Washington, DC (PRWEB) January 31, 2013
Expecting a tax refund this tax season? If so, taxpayers may be interested in a convenient savings option offered by the U.S. Department of the Treasury. Taxpayers can buy paper Series I Savings Bonds, in amounts ranging from $50 to $5,000, with their annual tax refund by completing the “Allocation of Refund (Including Savings Bond Purchases)” IRS Form 8888. TreasuryDirect online account holders may deposit all or part of their tax refunds into their TreasuryDirect accounts.
“Each new tax season gives people a chance to build their savings,” says Jerry Kelly, national director of the Treasury Department’s Ready.Save.Grow. campaign. “The average annual tax refund of $3,000 can compound over time when invested in savings bonds. I encourage tax refund recipients to learn more about the benefits of savings bonds as they plan for long-term savings goals.”
To use tax refunds this tax season to buy savings bonds, taxpayers can follow these steps:
1. Fill out Form 8888 – This tax season, complete IRS Form 8888 to designate the desired dollar amount to buy paper Series I Savings Bonds or to deposit into a TreasuryDirect account.
2. Set up a TreasuryDirect Account – Although taxpayers can buy paper savings bonds with their tax refund, electronic savings bonds are even easier to manage with an online TreasuryDirect account. For instructions on how to set up a TreasuryDirect account, these tools will help: tip sheet and guided tour.
3. Give Paper Savings Bonds as a Gift with Tax Refund Dollars – Taxpayers may use their tax refund to buy paper savings bonds as a gift to others. To do so, add the recipient's name as a “co-owner or beneficiary” on Form 8888. The bonds will be mailed to the taxpayer.
4. Give Electronic Savings Bonds as a Gift with Tax Refund Dollars – Taxpayers may use their tax refund to give electronic savings bonds as a gift to others. Deposit an amount into a TreasuryDirect account by using Form 8888. Then use the TreasuryDirect account to make a gift of this deposit. Resources that provide guidance on giving savings bonds include a tip sheet, demo and video. To give savings bonds to a child using a tax refund, a minor account that’s connected to their parent’s TreasuryDirect account can easily be created.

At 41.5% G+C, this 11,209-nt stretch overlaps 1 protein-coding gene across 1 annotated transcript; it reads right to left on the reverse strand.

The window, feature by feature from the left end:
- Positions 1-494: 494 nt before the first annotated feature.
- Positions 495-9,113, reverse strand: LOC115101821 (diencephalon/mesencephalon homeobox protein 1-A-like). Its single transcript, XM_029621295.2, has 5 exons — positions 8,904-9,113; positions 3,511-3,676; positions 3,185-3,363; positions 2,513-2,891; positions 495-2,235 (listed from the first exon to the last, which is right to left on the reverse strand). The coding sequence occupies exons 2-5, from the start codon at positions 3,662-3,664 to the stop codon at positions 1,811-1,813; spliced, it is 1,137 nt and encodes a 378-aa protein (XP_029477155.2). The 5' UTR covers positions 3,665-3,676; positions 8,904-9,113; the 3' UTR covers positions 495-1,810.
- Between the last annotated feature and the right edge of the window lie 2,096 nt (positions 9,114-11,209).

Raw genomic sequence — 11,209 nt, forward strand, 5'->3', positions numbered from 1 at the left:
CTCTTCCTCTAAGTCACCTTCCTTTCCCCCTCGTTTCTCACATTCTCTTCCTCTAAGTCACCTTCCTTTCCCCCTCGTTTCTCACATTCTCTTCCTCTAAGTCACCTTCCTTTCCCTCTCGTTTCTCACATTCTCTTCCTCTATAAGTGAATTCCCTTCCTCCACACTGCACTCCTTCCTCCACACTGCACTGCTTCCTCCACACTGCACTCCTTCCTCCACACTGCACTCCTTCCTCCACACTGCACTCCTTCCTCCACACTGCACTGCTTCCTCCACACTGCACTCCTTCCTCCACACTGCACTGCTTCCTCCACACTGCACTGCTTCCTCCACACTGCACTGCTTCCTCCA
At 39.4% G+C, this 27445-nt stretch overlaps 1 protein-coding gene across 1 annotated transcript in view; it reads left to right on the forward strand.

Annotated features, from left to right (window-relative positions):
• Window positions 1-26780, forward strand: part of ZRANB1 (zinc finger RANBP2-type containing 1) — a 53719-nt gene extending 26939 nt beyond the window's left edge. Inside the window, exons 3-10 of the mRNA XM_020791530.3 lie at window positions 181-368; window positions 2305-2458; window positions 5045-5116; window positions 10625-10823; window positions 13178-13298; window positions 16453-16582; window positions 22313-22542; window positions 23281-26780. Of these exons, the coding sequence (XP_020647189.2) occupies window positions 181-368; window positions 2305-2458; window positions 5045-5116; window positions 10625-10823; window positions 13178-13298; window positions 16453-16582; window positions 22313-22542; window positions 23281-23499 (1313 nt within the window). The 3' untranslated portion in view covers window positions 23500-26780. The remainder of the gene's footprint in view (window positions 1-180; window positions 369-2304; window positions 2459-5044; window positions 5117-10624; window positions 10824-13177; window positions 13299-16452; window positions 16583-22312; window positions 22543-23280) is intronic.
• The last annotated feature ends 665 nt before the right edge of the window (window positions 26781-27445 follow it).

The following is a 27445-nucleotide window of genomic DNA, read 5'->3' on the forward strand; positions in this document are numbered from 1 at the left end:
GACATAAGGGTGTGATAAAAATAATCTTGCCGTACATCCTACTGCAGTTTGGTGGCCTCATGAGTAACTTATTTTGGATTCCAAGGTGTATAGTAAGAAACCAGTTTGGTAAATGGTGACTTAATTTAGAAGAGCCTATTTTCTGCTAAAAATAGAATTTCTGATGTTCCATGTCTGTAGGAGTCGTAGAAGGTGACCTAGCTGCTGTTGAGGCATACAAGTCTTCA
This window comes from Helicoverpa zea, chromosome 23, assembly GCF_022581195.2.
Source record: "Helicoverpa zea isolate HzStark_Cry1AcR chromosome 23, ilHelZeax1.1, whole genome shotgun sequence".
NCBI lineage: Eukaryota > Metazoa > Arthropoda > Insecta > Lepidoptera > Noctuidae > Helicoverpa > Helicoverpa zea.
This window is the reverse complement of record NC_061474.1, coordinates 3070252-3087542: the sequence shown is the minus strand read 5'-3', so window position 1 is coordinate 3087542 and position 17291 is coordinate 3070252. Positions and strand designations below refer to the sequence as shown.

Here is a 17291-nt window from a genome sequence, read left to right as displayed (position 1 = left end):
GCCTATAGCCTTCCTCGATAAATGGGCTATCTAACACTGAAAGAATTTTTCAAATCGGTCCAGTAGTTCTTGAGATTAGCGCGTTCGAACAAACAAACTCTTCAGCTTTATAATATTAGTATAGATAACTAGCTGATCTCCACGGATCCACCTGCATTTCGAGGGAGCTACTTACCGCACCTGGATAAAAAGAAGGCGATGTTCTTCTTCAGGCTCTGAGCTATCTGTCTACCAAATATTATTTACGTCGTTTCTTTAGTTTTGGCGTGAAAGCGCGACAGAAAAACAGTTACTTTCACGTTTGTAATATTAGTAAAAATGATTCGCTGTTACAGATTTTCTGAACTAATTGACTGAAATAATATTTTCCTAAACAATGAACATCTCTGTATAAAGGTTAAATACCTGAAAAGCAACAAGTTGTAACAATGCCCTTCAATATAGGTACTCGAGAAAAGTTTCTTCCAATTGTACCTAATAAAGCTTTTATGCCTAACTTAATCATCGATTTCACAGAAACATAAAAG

Why Series I Savings Bonds?
During this tax season, Series I Savings Bonds currently offer an interest rate of 1.76 percent, and they’re exempt from state and local income taxes. What’s more, interest earnings may be exempt from federal income taxes when the earnings are used to pay for qualified higher education expenses.
I Bonds are long-term savings instruments that can help support a home purchase, retirement, college savings or other life goals. Savings bond owners must hold an I Bond for at least one year after it's issued, but it’s best to hold it for at least five years to avoid any early redemption penalty. To learn more about the value of savings bonds, the Treasury Department’s Savings Bonds Calculator will come in handy.
Save With Savings Bonds Year-Round
U.S. Savings Bonds are a good investment at tax time – or anytime. Payroll direct deposit through employers is a convenient option for building a regular savings habit. Every payday employees can automatically contribute to their TreasuryDirect account and begin building their nest egg. To learn more about payroll direct deposit and other Treasury securities, go to the Ready.Save.Grow. website at http://www.treasurydirect.gov/readysavegrow.
The preceding information was provided by the U.S. Department of the Treasury, Bureau of the Public Debt.
TreasuryDirect is a registered mark of the U.S. Department of the Treasury. Ready.Save.Grow. is a service mark of the U.S. Department of the Treasury.